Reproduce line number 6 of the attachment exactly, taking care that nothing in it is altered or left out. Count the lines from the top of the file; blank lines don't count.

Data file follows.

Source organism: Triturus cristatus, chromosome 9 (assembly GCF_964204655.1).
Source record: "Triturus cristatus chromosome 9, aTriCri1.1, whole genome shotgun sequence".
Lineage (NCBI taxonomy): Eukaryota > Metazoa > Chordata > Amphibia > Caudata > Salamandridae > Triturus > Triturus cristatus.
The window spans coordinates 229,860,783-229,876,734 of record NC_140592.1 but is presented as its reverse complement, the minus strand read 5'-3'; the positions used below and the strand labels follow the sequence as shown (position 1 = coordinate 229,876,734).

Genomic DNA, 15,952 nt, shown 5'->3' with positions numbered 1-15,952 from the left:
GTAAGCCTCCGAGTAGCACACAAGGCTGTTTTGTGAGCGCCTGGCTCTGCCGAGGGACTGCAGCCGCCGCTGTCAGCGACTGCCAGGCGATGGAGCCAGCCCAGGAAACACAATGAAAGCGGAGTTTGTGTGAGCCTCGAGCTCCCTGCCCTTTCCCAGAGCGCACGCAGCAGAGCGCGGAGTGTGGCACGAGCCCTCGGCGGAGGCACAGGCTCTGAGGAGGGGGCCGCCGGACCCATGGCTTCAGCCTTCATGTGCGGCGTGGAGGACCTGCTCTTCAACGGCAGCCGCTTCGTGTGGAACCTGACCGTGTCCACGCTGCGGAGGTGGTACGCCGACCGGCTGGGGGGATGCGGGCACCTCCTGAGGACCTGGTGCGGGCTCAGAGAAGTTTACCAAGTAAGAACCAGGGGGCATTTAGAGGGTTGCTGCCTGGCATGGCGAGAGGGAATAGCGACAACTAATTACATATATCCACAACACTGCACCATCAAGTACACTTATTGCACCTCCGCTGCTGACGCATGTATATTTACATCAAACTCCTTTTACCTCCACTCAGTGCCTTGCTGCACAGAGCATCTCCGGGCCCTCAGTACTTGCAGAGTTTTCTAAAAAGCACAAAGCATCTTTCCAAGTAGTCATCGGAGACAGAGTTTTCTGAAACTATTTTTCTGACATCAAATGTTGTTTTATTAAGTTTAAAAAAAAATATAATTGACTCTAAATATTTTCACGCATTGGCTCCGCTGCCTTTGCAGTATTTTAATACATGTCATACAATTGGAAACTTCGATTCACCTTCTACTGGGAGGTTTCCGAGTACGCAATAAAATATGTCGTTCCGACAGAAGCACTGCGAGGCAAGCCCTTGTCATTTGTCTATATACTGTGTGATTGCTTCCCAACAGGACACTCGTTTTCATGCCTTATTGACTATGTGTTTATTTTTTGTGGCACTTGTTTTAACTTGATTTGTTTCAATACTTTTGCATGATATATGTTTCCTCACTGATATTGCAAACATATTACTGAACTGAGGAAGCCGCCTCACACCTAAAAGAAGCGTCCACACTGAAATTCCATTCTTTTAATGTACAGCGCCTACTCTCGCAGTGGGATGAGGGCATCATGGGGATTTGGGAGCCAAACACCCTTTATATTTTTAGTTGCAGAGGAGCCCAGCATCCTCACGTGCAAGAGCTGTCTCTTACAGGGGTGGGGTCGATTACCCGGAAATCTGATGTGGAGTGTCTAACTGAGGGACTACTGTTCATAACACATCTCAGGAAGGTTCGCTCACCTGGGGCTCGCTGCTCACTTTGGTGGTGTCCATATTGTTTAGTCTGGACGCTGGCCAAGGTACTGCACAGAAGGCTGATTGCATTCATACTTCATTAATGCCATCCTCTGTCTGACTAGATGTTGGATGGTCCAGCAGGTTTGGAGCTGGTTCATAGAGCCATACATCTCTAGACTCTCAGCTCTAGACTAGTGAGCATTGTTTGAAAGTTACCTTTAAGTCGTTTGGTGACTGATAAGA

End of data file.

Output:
GTAAGCCTCCGAGTAGCACACAAGGCTGTTTTGTGAGCGCCTGGCTCTGCCGAGGGACTGCAGCCGCCGCTGTCAGCGACTGCCAGGCGATGGAGCCAGCCCAGGAAACACAATGAAAGCGGAGTTTGTGTGAGCCTCGAGCTCCCTGCCCTTTCCCAGAGCGCACGCAGCAGAGCGCGGAGTGTGGCACGAGCCCTCGGCGGAGGCACAGGCTCTGAGGAGGGGGCCGCCGGACCCATGGCTTCAGCCTTCATGTGCGGCGTGGAGGACCTGCTCTTCAACGGCAGCCGCTTCGTGTGGAACCTGACCGTGTCCACGCTGCGGAGGTGGTACGCCGACCGGCTGGGGGGATGCGGGCACCTCCTGAGGACCTGGTGCGGGCTCAGAGAAGTTTACCAAGTAAGAACCAGGGGGCATTTAGAGGGTTGCTGCCTGGCATGGCGAGAGGGAATAGCGACAACTAATTACATATATCCACAACACTGCACCATCAAGTACACTTATTGCACCTCCGCTGCTGACGCATGTATATTTACATCAAACTCCTTTTACCTCCACTCAGTGCCTTGCTGCACAGAGCATCTCCGGGCCCTCAGTACTTGCAGAGTTTTCTAAAAAGCACAAAGCATCTTTCCAAGTAGTCATCGGAGACAGAGTTTTCTGAAACTATTTTTCTGACATCAAATGTTGTTTTATTAAGTTTAAAAAAAAATATAATTGACTCTAAATATTTTCACGCATTGGCTCCGCTGCCTTTGCAGTATTTTAATACATGTCATACAATTGGAAACTTCGATTCACCTTCTACTGGGAGGTTTCCGAGTACGCAATAAAATATGTCGTTCCGACAGAAGCACTGCGAGGCAAGCCCTTGTCATTTGTCTATATACTGTGTGATTGCTTCCCAACAGGACACTCGTTTTCATGCCTTATTGACTATGTGTTTATTTTTTGTGGCACTTGTTTTAACTTGATTTGTTTCAATACTTTTGCATGATATATGTTTCCTCACTGATATTGCAAACATATTACTGAACTGAGGAAGCCGCCTCACACCTAAAAGAAGCGTCCACACTGAAATTCCATTCTTTTAATGTACAGCGCCTACTCTCGCAGTGGGATGAGGGCATCATGGGGATTTGGGAGCCAAACACCCTTTATATTTTTAGTTGCAGAGGAGCCCAGCATCCTCACGTGCAAGAGCTGTCTCTTACAGGGGTGGGGTCGATTACCCGGAAATCTGATGTGGAGTGTCTAACTGAGGGACTACTGTTCATAACACATCTCAGGAAGGTTCGCTCACCTGGGGCTCGCTGCTCACTTTGGTGGTGTCCATATTGTTTAGTCTGGACGCTGGCCAAGGTACTGCACAGAAGGCTGATTGCATTCATACTTCATTAATGCCATCCTCTGTCTGACTAGATGTTGGATGGTCCAGCAGGTTTGGAGCTGGTTCATAGAGCCATACATCTCTAGACTCTCAGCTCTAGACTAGTGAGCATTGTTTGAAAGTTACCTTTAAGTCGTTTGGTGACTGATAAGA